Andre Norton used multiple male pseudonyms.

      1. PN Elrod. I went from buying every single book to leaving them at home (deployed to Japan) and then reading them and finding out I was over it before I found out that the author is female.

        Part of it is that I didn’t care……

      2. Yeah, and I thought for years that Andre was a guy because to me, Andre was a male name. And, as a kid, I’d thought Mercedes was a name only a guy would use because I only associated it with the car, not knowing that female names tended to be used for car models. But I think you can see the kid logic there…

        1. Andre is a male name which the Author used instead of her real first name of (IIRC) Alice. Later, she had her name legally changed to Andre Norton.

  3. I just try and tell riveting stories, although it’s darned obvious that I am a female … and I try to split the male/female interests pretty much down the middle. Curiously, guys are the largest part of my die-hard fan grouping,

  4. For a long time I assumed Andre Norton was a guy because, well, Arthur C. Clark, Issac Asimov and Frank Herbert were guys, and they wrote cool books, so Andre must be a guy. She’s not? Doesn’t matter. I admit I’d be a little curious about male names on cozies (the Mitford series sort of books) and women who write techno thrillers, but that is more “that’s unusual” than “ick, don’t bother, they can’t get it right, run away, run away” sorts of feelings.

    1. I should add I’m still amused at the (fewer and fewer) people who swear the Honor Harrington books are really written by Mrs. Weber or another woman, because NO man could possibly write such a good female character. 😛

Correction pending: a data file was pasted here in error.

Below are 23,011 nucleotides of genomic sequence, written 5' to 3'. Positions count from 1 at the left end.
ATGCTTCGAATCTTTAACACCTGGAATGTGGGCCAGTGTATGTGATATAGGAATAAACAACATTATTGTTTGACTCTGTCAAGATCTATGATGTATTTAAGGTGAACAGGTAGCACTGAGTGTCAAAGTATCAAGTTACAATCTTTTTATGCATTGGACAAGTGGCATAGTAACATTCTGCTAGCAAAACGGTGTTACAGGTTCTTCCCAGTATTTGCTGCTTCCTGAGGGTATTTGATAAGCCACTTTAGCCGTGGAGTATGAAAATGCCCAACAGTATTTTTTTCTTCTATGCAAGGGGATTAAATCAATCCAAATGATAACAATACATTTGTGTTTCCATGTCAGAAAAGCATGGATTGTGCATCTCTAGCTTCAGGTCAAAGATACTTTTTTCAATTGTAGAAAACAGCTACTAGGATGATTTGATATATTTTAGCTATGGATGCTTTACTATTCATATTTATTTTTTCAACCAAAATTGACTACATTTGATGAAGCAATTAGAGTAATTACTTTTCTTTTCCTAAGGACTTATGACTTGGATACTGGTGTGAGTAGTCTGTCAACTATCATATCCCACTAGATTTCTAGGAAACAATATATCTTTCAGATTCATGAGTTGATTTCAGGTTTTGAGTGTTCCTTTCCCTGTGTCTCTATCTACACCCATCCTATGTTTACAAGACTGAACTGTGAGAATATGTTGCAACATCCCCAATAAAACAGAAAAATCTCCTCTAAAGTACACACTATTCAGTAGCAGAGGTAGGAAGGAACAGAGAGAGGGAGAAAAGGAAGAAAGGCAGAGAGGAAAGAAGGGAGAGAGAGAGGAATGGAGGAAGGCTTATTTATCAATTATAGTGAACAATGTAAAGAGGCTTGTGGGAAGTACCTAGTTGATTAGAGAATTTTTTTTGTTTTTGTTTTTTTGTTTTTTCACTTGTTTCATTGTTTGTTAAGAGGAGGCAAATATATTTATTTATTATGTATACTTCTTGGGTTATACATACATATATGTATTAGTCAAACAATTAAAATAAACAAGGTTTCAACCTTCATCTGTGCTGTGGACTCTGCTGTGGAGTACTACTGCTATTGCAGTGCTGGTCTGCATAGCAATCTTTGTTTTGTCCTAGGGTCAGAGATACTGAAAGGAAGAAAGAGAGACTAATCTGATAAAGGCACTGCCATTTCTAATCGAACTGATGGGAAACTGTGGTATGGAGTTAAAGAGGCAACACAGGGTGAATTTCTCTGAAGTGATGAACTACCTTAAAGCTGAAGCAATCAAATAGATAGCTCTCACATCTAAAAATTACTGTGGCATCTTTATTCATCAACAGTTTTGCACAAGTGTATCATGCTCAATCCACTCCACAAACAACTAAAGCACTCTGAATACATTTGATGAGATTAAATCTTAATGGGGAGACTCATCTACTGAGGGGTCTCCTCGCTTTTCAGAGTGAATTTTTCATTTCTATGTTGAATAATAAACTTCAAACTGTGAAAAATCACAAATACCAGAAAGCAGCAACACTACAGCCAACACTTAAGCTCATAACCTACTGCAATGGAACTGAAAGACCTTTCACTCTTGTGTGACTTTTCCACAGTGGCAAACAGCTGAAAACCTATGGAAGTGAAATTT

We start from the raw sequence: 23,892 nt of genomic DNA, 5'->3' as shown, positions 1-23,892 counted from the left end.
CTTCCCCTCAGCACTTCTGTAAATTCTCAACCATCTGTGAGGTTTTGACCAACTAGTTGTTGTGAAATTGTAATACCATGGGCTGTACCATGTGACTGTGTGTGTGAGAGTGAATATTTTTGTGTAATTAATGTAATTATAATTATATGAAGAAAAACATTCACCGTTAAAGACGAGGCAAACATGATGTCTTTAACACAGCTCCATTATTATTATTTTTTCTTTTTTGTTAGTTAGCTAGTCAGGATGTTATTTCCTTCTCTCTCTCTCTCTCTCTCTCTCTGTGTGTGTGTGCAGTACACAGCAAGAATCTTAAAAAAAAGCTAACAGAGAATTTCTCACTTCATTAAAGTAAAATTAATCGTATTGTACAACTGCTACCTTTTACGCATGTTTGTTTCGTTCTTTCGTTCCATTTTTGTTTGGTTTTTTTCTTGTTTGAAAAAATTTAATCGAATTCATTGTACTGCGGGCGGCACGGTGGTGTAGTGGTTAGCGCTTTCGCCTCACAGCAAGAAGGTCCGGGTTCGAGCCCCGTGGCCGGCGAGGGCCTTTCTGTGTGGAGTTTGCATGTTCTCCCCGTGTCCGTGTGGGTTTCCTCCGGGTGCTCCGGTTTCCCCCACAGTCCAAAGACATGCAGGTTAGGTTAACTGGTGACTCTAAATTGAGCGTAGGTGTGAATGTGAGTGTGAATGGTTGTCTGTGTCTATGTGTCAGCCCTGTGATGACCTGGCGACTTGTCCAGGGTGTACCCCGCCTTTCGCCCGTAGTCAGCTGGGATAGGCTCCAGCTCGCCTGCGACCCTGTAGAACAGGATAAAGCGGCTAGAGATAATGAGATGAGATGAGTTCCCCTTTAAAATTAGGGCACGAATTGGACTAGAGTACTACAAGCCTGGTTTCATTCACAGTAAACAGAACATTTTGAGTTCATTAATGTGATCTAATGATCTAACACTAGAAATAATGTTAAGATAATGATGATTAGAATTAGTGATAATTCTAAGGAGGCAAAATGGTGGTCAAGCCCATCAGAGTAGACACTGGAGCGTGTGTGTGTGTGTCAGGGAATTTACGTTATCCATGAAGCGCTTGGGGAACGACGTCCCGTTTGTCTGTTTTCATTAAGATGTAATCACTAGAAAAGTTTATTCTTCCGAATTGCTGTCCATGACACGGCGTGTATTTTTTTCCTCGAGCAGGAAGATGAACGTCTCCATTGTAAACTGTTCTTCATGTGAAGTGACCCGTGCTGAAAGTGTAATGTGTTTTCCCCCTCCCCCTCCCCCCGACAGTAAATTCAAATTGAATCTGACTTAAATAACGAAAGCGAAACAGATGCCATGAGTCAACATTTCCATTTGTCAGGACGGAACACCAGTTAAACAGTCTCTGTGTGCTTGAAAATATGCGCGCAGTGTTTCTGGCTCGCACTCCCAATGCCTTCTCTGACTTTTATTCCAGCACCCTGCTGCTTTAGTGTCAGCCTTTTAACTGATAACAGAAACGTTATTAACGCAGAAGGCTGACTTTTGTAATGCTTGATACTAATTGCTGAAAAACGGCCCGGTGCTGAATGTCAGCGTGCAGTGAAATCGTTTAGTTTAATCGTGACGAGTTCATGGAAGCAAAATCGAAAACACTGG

1. That’s just because they’re pawns, nay: victims! – willing or un – of the Patriarchy. Honor Herrington is a nerdy writer’s female wish fulfillment made flesh (sort of) and can’t be considered strong, or even a woman, really.

        And all you need to believe that is the appropriate grievance studies degree, which will be worth about the ink with which it is printed, though not – obviously – worth also the paper.

        1. In all seriousness, I hear more that Honor is too unrealistic, too man-with-boobs, too unvictimized or whatever to be a good Strong Female Character. Apparently, SFC have to be strong in the right manner. Not really sure what that manner is, to be honest.

  5. I’ve enjoyed Andre Norton’s books since I discovered them as a teenager. It was only a couple of years ago that I realized that ‘he’ was a ‘she’. My reaction then is the same as it is now: I don’t care one way or the other. I love the books.

  6. The author has to be male, what woman would refer to a woman’s breasts as a “rack”?
    What is the book please?

    1. Or the author is “channeling” a male character. Oh Cedar, can we tell Sam who the author is?

    2. You might look at who has written urban fantasy featuring pixies.